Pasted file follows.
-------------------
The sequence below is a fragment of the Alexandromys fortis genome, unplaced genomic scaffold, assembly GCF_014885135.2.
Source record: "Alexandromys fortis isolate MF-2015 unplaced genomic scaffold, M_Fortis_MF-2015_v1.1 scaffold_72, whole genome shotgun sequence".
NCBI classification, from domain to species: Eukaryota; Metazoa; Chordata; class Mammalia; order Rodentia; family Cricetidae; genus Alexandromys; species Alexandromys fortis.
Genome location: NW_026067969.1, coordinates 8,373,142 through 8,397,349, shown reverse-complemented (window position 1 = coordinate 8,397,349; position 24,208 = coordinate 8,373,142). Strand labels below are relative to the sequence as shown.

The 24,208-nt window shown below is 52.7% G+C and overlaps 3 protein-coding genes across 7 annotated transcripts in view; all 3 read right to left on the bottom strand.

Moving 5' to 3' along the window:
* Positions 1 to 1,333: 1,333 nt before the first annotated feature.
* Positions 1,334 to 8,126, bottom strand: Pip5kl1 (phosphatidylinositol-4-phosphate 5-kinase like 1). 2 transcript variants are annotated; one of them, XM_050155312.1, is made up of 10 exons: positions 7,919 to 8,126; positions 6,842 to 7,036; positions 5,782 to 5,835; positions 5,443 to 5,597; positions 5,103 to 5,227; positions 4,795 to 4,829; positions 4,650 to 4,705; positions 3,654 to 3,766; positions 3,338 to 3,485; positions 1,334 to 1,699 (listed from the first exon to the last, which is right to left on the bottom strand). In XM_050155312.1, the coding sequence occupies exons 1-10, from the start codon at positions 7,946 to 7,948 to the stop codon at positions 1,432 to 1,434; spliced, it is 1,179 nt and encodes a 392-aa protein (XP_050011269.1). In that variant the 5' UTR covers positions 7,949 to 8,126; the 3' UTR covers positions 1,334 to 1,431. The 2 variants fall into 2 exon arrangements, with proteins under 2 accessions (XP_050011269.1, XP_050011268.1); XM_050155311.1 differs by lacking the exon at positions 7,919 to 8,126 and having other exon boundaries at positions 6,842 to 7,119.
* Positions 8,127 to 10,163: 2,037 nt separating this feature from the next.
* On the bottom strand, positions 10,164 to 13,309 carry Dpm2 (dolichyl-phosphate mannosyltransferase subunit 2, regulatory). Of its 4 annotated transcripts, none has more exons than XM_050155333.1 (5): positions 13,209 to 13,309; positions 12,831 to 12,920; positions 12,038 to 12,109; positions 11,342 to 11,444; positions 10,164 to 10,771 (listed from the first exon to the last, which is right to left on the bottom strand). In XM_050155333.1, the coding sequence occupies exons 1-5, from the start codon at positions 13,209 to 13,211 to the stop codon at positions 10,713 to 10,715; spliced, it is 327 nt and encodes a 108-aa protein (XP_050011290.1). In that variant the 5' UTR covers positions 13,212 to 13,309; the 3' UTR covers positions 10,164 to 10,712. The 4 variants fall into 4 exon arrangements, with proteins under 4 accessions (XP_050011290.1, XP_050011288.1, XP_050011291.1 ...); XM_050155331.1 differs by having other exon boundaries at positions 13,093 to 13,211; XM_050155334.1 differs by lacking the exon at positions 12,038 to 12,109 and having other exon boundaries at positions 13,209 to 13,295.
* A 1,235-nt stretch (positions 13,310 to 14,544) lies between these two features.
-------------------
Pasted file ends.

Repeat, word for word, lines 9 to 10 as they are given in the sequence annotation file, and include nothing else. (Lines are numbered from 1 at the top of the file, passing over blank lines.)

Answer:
* Positions 8,127 to 10,163: 2,037 nt separating this feature from the next.
* On the bottom strand, positions 10,164 to 13,309 carry Dpm2 (dolichyl-phosphate mannosyltransferase subunit 2, regulatory). Of its 4 annotated transcripts, none has more exons than XM_050155333.1 (5): positions 13,209 to 13,309; positions 12,831 to 12,920; positions 12,038 to 12,109; positions 11,342 to 11,444; positions 10,164 to 10,771 (listed from the first exon to the last, which is right to left on the bottom strand). In XM_050155333.1, the coding sequence occupies exons 1-5, from the start codon at positions 13,209 to 13,211 to the stop codon at positions 10,713 to 10,715; spliced, it is 327 nt and encodes a 108-aa protein (XP_050011290.1). In that variant the 5' UTR covers positions 13,212 to 13,309; the 3' UTR covers positions 10,164 to 10,712. The 4 variants fall into 4 exon arrangements, with proteins under 4 accessions (XP_050011290.1, XP_050011288.1, XP_050011291.1 ...); XM_050155331.1 differs by having other exon boundaries at positions 13,093 to 13,211; XM_050155334.1 differs by lacking the exon at positions 12,038 to 12,109 and having other exon boundaries at positions 13,209 to 13,295.